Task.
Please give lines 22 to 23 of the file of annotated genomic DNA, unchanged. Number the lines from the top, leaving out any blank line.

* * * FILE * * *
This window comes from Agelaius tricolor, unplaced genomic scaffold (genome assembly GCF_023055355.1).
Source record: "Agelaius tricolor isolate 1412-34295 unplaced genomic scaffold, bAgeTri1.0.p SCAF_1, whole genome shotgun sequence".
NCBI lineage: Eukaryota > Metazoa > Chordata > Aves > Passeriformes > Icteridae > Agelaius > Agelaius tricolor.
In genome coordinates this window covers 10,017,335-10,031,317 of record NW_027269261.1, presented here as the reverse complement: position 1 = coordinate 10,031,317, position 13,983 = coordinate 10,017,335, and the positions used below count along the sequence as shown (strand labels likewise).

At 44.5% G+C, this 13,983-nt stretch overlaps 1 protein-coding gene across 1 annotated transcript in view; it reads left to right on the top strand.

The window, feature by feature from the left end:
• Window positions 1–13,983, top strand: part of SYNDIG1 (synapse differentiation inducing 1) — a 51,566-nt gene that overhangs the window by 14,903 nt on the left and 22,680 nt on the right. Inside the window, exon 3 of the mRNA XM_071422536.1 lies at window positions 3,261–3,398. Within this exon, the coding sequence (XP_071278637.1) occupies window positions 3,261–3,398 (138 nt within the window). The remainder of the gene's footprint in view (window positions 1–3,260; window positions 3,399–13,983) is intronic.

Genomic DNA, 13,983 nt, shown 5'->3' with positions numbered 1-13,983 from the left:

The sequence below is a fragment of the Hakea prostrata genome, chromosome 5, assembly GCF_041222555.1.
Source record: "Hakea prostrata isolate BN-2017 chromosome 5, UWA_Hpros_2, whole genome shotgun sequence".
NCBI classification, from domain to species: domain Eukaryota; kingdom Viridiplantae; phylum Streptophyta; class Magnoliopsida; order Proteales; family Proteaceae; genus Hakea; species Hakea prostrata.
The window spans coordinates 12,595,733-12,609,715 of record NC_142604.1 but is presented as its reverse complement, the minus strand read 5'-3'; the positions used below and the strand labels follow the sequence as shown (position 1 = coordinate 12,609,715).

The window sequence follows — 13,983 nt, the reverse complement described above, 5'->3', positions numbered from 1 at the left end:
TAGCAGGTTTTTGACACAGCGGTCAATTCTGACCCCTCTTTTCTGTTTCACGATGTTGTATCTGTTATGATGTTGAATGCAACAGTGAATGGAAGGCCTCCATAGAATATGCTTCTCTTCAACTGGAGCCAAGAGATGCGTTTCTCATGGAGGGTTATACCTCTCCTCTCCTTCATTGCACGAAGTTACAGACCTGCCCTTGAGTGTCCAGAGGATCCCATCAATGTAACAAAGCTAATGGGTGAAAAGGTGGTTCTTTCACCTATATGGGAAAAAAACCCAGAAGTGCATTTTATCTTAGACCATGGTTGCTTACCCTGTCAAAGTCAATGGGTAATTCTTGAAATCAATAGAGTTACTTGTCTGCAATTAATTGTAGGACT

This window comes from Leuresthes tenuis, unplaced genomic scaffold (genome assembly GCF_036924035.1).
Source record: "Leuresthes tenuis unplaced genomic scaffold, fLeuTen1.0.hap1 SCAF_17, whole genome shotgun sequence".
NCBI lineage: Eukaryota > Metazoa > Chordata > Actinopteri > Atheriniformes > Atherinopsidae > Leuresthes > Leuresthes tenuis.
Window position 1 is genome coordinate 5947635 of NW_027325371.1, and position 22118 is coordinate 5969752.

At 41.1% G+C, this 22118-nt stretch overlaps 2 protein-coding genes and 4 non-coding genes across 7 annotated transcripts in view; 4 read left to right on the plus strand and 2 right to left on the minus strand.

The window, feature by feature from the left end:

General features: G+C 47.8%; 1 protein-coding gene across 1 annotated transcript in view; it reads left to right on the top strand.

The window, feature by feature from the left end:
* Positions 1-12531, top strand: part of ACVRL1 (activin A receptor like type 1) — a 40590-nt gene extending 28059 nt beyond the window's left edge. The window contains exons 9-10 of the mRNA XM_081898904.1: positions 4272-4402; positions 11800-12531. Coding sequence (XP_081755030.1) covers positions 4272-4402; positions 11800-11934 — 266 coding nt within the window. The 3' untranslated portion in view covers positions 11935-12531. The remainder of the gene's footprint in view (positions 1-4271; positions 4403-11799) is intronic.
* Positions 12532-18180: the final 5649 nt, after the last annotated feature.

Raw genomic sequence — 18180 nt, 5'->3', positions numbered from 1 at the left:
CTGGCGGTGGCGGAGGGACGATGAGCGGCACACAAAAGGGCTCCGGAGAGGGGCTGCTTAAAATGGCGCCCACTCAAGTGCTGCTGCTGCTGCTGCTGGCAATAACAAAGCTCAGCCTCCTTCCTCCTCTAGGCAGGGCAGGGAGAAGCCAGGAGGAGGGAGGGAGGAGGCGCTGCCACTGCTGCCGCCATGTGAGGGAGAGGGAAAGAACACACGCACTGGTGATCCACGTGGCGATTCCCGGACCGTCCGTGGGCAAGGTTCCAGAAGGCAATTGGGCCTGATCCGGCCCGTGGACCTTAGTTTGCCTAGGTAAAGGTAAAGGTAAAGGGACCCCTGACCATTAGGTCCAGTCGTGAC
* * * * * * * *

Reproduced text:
The window, feature by feature from the left end:
* Positions 1-12531, top strand: part of ACVRL1 (activin A receptor like type 1) — a 40590-nt gene extending 28059 nt beyond the window's left edge. The window contains exons 9-10 of the mRNA XM_081898904.1: positions 4272-4402; positions 11800-12531. Coding sequence (XP_081755030.1) covers positions 4272-4402; positions 11800-11934 — 266 coding nt within the window. The 3' untranslated portion in view covers positions 11935-12531. The remainder of the gene's footprint in view (positions 1-4271; positions 4403-11799) is intronic.